If you remember how everything was ten years ago, you would realize that we have been getting very dependent on computers. We used to research on books, magazines or newspapers, and we used to read what we were researching about. With the internet most of us do not worry about researches since we just need no write a keyword and we would have what we want. Another thing why we are becoming dependent on computers is because we can communicate through it. Technology has been improving throughout years, and that is the reason why we become dependent of it. Extreme computer use damages the sight. As Natalio Izquierdo stated, “By working long hours using a computer, a compilation of systemic and ocular symptoms may develop.” (para. 1). The light of the computer burns the retina and that makes the quality of sight decrease. One article (“Computer VDU’s & Eye Damage,” 2012) states that London Hazards Centre investigation says that 71 to 90 percent of the people that stare in front of a computer screen, more than six hours per day, suffer from eye issues (para. 4). Excessive computer use also causes headaches, general fatigue, and poor performance. These last three are most common on people who do not have the enough knowledge to use it without problem. Long time in computer alters the biological clock. Susan; a close friend, used to spend long time in front of a computer and she noticed that something weird was happening. Susan lost the time notion; hence the biological clock loses the control, for her the days seems shorter than the day before. Once she understood what was happening, she looked for a solution. It was harder for her to adapt to her normal routine. Also computers have made people lazy in the active way. Most children struggled with obesity because they do not have active lives (exercise) because they prefer to be in the computer chatting or playing. One of the most important things is exercise since it prevents some diseases and because of the computers many people do not do it. Also muscular pain, poor blood circulation, and even joint issues are other consequences of been in a computer for long time. According to Hupston (2011): Back, neck, and shoulder pain is the natural result of prolonged sitting at work behind a computer, as is bad posture. This can cause headaches and excessive tension in neck, shoulders, arms, forearms, wrists, back, hips, thighs and legs. The result is increased fatigue to the muscles and ligaments supporting the lower back and this can eventually lead to tissue injury and spinal joint dysfunction. (para. 1). Sitting for long periods of time increases the possibility to have poor blood circulation. This happens because we tire or debilitate a muscle called psoas. The effect of damaging that muscles not only affects that, but also depletes vital energy and affects organ functions and the immune system. Moreover, excessive computer use affects general relationships. People stop interacting with other people. This is another problem, people need to interact with others, and this issue is most common in children and teenagers. Children and teenager are becoming “masters of computers” but they are losing the ability of interacting. Subrahmanyam, Kraut, Greenfield, and Gross (2011) have found that “teenagers are more likely to help parents with computers than parents are to help their children” (para. 1). Ten years ago the “normal” thing was the other way, parents helping their children. In the work of Subrahmanyam et al. (2011), “the lack of interaction with peers might be hindered in the development of interpersonal skills.” (para. 2). This means that people who does not interact may loss that ability. This problem is as big that Andrew McKillican (2000) compared living without computer to living without the industrial revolution. (para. 1). That comparison means that we really are dependent or addicted to computer. We can help each other to stop this. As mentioned at UT Dallas webpage (2011, Jan. 19), some signs that can help us to know if we are too much dependent/addicted are: unsuccessful efforts lose track of time, anxiety, neglect friends, and of course, excessive use of the computer (para. 5). People have to be conscious about this issue. Computer’ dependency affects everyone, from children to adults. We as adults must be the first to create awareness, that way we can help others. If someone is not one of those who spend a lot of hours in front of the computer, that one can star helping others. Some ways to help those who are computer’ dependents are: being a good role model, introducing them to other people, getting them involved, and talking with them to encourage them to reflect. Let’s start helping each other to quit to this addiction called, computer.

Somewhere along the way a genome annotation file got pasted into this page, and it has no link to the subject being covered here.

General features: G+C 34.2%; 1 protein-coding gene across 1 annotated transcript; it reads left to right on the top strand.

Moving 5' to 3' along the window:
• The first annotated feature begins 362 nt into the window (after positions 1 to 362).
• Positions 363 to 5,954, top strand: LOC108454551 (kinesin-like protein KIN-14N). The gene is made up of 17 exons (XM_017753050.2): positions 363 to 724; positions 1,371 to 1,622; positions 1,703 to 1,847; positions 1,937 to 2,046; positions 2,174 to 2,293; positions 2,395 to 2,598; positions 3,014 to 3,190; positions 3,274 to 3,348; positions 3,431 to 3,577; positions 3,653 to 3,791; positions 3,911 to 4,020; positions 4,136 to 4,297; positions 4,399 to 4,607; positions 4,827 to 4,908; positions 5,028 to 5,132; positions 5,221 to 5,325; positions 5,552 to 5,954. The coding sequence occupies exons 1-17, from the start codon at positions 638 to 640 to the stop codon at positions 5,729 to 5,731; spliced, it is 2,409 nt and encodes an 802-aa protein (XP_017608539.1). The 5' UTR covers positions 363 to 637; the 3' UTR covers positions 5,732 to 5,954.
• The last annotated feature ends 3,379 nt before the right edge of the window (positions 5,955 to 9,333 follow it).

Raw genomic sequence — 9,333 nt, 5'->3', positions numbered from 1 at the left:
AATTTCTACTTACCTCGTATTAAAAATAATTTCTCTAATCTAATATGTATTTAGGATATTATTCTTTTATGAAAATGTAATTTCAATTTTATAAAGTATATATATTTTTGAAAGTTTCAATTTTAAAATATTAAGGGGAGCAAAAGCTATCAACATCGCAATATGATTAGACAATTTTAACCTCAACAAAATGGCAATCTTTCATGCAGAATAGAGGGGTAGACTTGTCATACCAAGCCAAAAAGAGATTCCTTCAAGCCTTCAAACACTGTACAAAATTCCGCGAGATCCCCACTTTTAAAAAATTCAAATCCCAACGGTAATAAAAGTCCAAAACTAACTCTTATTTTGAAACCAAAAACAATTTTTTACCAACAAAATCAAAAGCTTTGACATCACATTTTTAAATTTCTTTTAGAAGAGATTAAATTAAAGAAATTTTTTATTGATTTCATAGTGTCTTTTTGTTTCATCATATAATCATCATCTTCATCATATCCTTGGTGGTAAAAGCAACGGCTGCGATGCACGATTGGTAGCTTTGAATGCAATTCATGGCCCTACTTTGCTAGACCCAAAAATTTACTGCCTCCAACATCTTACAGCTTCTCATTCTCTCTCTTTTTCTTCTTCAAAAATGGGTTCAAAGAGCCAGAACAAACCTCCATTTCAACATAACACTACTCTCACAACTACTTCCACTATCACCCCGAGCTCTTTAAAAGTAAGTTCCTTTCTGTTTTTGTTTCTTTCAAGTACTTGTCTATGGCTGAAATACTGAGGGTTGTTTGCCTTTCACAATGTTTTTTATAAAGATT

Greenfield, P., Gross, E., Kraut, R., and Subrahmanyam, K. (2011) Effects on Social Development and Relationships. Children and Computer Technology, 10, 1. Retrieved April 19, 2012 from http://www.futureofchildren.org Hupston, F. (2011, February 16). Prevent back, neck and shoulder pain from prolonged
sitting and bad posture. [Suplemental material] Natural News. Retrieved April 20,
2012 from http://www.naturalnews.com
Izquierdo, N. (2010, May 3) In Medscape. Retrieved from http//:wwwmedscape.com Self-help: Computer Addiction (2011,Jan. 19). UT Dallas’ Student Counseling Center,
Retrieved April 22, 2012 from http://www.utdallas.edu